Israeli authorities will allow the construction of 3,000 new settlements in Jerusalem and the West Bank. The decision follows Thursday’s UN General Assembly vote to upgrade Palestinians’ diplomatic status to ‘non-member observer state’.
Celebrations within Palestine that the UN has implicitly recognized its right to statehood might be short-lived according to the latest Israeli media reports.
Apart from approving construction on 3,000 new housing units in the occupied territories, Israel’s “security cabinet,” a forum of nine top Israeli ministers lead by Prime Minister Benjamin Netanyahu, will also go ahead with planning procedures for another 1,000 housing units in the area E1 that connects Jerusalem and Ma’aleh Adumim.
The location of the settlements is in line with Israel’s “strategic interests map.”
Ma’aleh Adumim, located along the highway connecting Jerusalem and Tel Aviv, is currently the third-largest Israeli settlement in the West Bank.
East Jerusalem, which Israel captured during the 1967 war, will also be a site for settlement construction.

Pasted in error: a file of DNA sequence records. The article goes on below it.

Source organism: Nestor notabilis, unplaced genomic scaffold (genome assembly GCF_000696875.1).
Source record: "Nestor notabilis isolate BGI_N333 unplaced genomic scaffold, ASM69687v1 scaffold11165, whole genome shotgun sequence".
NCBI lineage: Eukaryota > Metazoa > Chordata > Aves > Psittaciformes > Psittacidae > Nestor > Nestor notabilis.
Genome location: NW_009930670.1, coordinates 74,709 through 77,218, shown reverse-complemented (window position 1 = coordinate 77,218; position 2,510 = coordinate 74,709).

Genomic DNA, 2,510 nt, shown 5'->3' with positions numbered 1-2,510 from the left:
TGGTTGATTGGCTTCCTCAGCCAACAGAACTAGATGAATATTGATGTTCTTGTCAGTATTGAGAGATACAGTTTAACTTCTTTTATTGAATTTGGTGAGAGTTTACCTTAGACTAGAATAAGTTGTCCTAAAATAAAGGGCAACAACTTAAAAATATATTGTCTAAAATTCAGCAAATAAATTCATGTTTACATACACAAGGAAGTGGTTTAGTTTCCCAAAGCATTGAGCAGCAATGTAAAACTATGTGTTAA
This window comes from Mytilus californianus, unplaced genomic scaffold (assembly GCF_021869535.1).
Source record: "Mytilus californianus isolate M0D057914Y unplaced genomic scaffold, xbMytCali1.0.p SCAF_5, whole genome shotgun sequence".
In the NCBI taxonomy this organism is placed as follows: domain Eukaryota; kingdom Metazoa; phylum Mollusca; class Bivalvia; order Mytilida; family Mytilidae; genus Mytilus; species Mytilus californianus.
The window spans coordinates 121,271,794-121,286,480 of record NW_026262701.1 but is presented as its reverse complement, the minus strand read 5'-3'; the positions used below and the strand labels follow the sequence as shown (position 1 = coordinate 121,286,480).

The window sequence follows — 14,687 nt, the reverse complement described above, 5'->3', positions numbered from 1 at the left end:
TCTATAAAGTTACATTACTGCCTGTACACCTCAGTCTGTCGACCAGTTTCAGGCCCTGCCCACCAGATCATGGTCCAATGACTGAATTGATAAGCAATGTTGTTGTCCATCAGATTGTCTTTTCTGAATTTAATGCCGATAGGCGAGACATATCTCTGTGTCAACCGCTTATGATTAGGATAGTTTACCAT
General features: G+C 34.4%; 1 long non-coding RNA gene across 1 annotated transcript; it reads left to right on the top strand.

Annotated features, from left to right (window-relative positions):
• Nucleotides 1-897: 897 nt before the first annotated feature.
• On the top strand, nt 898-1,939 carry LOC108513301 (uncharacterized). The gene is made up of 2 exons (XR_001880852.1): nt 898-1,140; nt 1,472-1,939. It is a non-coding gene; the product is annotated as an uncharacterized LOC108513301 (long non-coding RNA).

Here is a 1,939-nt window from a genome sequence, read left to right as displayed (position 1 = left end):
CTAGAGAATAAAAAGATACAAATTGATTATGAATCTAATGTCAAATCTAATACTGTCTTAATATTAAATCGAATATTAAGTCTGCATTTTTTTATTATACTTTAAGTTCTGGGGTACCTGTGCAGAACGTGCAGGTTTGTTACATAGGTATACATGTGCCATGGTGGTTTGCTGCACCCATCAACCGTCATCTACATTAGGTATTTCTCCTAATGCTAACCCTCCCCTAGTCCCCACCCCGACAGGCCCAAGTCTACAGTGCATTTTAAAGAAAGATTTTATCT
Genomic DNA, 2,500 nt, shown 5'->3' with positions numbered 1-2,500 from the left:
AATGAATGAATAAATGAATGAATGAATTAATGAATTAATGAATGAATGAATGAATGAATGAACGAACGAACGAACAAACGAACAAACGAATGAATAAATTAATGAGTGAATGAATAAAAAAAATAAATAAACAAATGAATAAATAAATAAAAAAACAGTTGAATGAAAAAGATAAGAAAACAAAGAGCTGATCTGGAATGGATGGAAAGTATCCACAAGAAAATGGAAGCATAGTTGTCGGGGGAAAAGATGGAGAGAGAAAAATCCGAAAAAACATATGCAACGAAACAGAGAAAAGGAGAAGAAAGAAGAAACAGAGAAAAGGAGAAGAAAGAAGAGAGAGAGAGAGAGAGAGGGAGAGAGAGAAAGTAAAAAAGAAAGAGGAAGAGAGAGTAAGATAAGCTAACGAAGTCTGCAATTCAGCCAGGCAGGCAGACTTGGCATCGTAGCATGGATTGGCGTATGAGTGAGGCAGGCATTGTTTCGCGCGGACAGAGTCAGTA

“Israel is considering several other actions in response to the unilateral Palestinian UN move,” Channel 10 cites a government official as saying.
Other potential measures which have floated around Israeli policy circles have included annulling the 1993 Oslo Accords which provided for the creation of the Palestinian Authority (PA) and withdrawal of Israeli forces from parts of the West Bank and Gaza, annexation of large settlement blocs, and deducting some NIS 800 million from taxes collected on behalf of the PA to cover money owed to the Israeli Electric Cooperation, the Jerusalem Post reports.
Last week Washington implored Israel not to allow construction in E1. The move could ultimately connect Jerusalem and Ma’aleh Adumim, splitting the West Bank in half in the process and ending dreams of a contiguous Palestinian state.
Netanyahu, following in the footsteps of Ariel Sharon and Ehud Olmert, had previously promised the White House he would not build in E1.
Senior government officials had earlier said an immediate move on settlement expansion following the UN vote would be viewed by the international community as a punitive measure against the Palestinians, Israel’s Ynet news reports.
They had suggested that Netanyahu wait so that the decision would not be linked to the UN vote, though Netanyahu chose to go ahead with the plan rather than wait.
Israel has long urged that a two-state solution can only be achieved via negotiations.
The Palestinian Authority has concurrently maintained that a freeze in settlement expansion is a precondition for the resumption of peace talks.